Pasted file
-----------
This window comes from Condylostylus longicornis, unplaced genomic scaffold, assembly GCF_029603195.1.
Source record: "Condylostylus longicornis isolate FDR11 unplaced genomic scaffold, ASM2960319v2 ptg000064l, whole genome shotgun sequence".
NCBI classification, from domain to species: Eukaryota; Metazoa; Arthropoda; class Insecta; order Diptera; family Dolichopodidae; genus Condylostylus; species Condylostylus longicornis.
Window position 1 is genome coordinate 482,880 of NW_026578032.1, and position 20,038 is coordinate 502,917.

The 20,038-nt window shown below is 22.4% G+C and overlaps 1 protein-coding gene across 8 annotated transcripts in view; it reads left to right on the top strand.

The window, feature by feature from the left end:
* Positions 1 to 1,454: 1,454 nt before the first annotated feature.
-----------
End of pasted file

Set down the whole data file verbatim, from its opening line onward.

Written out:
This window comes from Condylostylus longicornis, unplaced genomic scaffold, assembly GCF_029603195.1.
Source record: "Condylostylus longicornis isolate FDR11 unplaced genomic scaffold, ASM2960319v2 ptg000064l, whole genome shotgun sequence".
NCBI classification, from domain to species: Eukaryota; Metazoa; Arthropoda; class Insecta; order Diptera; family Dolichopodidae; genus Condylostylus; species Condylostylus longicornis.
Window position 1 is genome coordinate 482,880 of NW_026578032.1, and position 20,038 is coordinate 502,917.

The 20,038-nt window shown below is 22.4% G+C and overlaps 1 protein-coding gene across 8 annotated transcripts in view; it reads left to right on the top strand.

The window, feature by feature from the left end:
* Positions 1 to 1,454: 1,454 nt before the first annotated feature.